All I have to do after entering my login information is pull up my PingOne application on my phone and allow access by flipping a digital switch in their application, which grants me access to whatever tool I was planning to use.
4. Biometric authentication
Biometric authentication is the most advanced MFA method since it uses unique personal features, such as facial or fingerprint recognition to verify who’s accessing the locked content. This method was popularized by smartphone manufacturers such as Apple and Samsung who pioneered these forms of recognition.
Now we can use our faces and fingerprints to unlock all kinds of things, from our phones to online payments. I even use my fingerprint to unlock my work Macbook as an additional security measure instead of relying on a password. Hackers can spoof lots of things like passwords, IP addresses, and MAC addresses, but a fingerprint or face is far more difficult.
5. Security questions
This is one of the oldest forms of multifactor authentication and also the weakest. While security questions provide the added security of proprietary information, many security questions are quite easy to research on today’s internet. Especially questions like:
- What is your mother’s maiden name?
- What city were you born in?
- What was the name of your high school?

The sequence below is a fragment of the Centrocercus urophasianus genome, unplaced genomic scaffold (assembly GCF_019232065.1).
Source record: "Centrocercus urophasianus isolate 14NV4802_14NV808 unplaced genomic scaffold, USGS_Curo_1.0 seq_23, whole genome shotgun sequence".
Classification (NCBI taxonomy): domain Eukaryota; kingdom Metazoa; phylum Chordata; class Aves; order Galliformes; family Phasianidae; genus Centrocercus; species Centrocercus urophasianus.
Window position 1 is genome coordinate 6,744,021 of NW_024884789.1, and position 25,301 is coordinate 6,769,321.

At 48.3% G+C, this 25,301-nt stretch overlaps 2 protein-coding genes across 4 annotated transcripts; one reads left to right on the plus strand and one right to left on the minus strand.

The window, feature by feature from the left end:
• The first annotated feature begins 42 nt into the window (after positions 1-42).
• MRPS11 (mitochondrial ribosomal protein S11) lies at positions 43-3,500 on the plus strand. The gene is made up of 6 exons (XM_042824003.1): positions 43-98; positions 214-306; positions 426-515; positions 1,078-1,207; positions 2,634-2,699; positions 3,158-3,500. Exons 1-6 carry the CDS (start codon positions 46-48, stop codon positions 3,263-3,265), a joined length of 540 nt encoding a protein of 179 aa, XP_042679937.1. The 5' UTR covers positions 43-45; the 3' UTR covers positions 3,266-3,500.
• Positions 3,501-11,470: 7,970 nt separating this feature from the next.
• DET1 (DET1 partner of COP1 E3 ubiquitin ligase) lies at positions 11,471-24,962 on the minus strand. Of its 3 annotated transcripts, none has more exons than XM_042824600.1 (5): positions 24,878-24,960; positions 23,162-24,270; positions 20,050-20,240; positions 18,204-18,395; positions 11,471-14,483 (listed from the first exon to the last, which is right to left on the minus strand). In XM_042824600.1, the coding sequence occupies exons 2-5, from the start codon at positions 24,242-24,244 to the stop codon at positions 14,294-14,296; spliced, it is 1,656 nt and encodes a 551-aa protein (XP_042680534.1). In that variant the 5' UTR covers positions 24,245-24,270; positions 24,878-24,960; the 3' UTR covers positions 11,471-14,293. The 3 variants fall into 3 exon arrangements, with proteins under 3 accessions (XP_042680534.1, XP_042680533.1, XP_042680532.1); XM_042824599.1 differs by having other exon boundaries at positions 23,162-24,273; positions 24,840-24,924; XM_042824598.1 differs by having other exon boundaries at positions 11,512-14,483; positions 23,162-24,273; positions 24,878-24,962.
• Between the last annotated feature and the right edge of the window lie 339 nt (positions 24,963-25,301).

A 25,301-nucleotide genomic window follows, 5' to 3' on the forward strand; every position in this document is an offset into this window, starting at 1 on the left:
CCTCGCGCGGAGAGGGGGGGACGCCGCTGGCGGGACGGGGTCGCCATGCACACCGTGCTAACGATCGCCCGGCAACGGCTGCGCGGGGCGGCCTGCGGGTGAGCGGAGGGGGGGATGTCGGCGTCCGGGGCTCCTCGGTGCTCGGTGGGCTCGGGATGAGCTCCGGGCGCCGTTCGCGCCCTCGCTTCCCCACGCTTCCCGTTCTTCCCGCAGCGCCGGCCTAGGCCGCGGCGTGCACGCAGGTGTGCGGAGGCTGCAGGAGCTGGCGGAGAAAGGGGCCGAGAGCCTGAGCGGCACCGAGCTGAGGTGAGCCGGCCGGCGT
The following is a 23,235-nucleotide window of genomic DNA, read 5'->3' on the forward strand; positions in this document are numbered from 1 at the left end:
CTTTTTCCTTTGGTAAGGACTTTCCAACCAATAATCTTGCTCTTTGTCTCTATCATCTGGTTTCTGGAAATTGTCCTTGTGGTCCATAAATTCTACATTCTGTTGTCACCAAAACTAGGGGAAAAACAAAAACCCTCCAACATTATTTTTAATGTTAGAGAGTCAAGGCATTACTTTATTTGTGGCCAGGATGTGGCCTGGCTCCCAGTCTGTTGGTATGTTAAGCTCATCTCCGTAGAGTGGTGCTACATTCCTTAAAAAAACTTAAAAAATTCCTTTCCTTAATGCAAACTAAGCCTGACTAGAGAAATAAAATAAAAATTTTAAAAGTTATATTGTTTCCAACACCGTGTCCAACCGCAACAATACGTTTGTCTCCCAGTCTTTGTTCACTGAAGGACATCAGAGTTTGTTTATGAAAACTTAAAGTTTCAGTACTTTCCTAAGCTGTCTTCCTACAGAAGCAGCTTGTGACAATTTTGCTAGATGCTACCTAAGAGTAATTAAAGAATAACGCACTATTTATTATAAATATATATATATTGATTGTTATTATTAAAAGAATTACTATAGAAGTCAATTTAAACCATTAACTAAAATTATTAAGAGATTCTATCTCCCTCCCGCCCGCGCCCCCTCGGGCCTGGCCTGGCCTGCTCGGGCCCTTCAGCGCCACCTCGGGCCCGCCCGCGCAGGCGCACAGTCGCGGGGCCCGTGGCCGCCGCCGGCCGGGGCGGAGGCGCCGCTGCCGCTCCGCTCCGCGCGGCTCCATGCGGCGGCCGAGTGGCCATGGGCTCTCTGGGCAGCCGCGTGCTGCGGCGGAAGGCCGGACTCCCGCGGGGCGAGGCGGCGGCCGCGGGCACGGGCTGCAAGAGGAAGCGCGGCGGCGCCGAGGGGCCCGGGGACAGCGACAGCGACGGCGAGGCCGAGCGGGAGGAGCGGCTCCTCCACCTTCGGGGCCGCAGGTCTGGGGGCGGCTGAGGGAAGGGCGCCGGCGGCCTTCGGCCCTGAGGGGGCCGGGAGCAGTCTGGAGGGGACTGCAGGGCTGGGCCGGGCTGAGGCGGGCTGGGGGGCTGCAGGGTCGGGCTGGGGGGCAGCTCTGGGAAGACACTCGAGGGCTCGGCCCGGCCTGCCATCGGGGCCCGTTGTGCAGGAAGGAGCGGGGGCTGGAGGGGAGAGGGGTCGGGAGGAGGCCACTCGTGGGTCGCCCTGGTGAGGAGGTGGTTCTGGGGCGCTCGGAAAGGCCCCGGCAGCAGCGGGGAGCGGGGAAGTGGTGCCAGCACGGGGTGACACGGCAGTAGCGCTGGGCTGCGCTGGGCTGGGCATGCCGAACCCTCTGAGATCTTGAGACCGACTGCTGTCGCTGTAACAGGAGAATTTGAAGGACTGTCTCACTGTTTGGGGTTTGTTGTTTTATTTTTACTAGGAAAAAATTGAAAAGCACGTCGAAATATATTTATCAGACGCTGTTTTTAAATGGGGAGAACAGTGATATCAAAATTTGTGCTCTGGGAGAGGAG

These are questions that can be researched by digging through social accounts and countless personal information web scrapers out there on the internet, or as I like to call them, reputation hostage takers.
If you decide to go with this as an MFA option, I’d recommend coupling it with one of the others on this list. It’s a helpful addition to your security infrastructure, but it shouldn’t be your only line of defense besides a username and password.
Let The Blueprint help you secure your business
I won’t lie, ever since I started my career shift into cybersecurity, I’ve become a little paranoid about my own information on top of everything else I have to manage. It’s an eye-opening experience to see how careless we are with our personal and professional data. That’s why we at The Blueprint want to help you secure your information and the future of your business with our helpful guides and software recommendations.
If you want to stay on top of everything we have to offer, sign up for our newsletter below. Knowledge is key in the fight to protect your business from snoops, thieves, and hackers.